Some grass hays are produced using weed control products that contain highly persistent active ingredients such as clopyralid, aminopyralid, picloram, and aminocyclopyrachlor, all of which are highly toxic to broadleaf plants.

Hay from fields treated with any of these materials can cause serious damage to crops in the tomato family, cucurbit family, and other vegetables around which the hay is applied as mulch.

Symptoms include curling and twisting of leaves and petioles (leaf stalks), and stunted growth, which can lead to crop failure or plant death.

Subsequent plantings of vegetables or broadleaf cover crops may continue to show symptoms for a year or more after the initial contamination, and the field may lose eligibility for organic certification until the herbicide residues have disappeared.

OpenClipart-Vectors / Pixabay

These herbicides are not degraded by composting. If horses or cattle graze or eat hay from treated fields, and their manure has been hot composted, cured for a year, and applied to vegetable beds, the vegetables may still be toxic.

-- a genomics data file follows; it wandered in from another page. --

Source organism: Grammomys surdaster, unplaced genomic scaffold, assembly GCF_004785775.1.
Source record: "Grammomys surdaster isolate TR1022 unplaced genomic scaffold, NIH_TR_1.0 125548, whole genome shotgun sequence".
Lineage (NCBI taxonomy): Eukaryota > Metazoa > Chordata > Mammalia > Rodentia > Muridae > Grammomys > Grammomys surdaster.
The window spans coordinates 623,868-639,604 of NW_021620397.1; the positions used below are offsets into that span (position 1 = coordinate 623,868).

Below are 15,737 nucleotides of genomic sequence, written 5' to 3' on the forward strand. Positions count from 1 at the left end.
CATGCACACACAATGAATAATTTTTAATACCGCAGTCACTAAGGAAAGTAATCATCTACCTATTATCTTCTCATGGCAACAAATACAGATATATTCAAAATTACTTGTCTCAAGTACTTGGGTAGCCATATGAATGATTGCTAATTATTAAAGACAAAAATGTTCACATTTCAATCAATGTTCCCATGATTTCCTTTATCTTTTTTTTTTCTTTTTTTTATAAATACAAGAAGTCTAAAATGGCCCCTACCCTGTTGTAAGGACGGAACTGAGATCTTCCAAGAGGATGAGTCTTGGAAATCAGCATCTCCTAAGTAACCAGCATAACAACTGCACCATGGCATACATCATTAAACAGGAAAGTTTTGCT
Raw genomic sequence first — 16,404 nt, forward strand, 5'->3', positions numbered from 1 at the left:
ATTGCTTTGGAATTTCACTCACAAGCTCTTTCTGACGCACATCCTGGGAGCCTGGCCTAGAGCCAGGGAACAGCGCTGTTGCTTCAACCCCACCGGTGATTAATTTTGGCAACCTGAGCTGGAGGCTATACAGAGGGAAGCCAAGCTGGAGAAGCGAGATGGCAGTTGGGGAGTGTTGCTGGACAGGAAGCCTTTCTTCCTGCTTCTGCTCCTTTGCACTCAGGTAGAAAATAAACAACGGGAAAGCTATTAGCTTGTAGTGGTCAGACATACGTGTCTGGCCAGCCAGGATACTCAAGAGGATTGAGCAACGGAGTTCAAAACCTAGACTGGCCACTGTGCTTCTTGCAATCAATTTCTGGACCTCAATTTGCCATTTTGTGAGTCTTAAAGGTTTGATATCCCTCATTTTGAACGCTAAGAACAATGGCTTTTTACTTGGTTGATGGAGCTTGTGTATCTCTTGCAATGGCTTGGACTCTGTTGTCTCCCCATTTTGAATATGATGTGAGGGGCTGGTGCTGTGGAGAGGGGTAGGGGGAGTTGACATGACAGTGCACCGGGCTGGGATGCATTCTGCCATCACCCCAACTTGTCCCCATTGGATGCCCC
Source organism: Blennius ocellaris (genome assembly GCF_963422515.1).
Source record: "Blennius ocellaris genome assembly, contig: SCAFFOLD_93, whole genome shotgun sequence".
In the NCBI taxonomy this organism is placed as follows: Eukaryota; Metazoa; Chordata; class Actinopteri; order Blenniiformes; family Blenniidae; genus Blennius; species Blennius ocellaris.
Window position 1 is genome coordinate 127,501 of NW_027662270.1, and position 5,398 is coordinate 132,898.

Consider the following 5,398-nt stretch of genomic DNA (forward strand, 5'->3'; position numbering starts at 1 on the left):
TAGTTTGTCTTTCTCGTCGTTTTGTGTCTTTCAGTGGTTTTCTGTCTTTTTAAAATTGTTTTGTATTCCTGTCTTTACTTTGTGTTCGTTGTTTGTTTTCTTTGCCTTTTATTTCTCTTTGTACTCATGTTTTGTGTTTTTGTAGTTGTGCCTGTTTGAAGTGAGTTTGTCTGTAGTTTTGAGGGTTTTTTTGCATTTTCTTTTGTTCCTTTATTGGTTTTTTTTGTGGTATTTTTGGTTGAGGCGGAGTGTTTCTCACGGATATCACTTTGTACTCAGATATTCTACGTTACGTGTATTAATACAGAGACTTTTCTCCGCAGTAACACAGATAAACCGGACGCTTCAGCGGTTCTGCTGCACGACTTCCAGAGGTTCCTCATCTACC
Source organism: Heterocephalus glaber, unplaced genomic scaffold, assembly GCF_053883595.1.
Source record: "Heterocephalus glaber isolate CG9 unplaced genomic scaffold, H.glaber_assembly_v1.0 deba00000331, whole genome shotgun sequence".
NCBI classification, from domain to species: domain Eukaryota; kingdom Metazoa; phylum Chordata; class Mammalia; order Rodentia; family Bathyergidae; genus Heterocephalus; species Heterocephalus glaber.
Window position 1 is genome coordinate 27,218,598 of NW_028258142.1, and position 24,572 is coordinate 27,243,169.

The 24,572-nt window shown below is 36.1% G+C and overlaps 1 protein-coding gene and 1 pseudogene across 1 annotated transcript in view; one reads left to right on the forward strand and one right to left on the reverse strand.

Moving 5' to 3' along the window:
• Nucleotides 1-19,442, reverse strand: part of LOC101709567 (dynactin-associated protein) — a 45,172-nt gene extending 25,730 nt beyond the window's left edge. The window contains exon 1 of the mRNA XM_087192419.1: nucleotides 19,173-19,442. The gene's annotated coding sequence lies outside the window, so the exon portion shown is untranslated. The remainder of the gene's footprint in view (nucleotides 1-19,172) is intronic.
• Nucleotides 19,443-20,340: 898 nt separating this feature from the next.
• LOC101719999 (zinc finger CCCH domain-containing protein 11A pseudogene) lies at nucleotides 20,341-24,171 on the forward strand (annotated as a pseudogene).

Our recommendation before purchasing hay:Before bringing hay into your field, garden or farm to use as mulch for horticultural crops, it is always worth checking with the farmer who grew the hay about weed management practices, herbicide use and the use of herbicides. moment of the cut in relation to the establishment of the forage seeds.

Not all hay is created equal. Grass hay is lower in nitrogen (N) and phosphorous (P), higher in K, and more persistent and weed suppressive than legume hay.

Due to its high carbon to nitrogen (C:N) ratio, grass hay has been reported to absorb nitrogen from the soil. However, this is more likely to occur when hay is incorporated into the soil, not when it is applied to the surface as mulch.

A mixture of grasses and legumes (such as timothy-alfalfa, fescue- red clover, or rye-milk vetch) produces a more balanced mulch that provides slow-release nutrients to soil life and crops, and persists long enough to provide several weeks of weed suppression.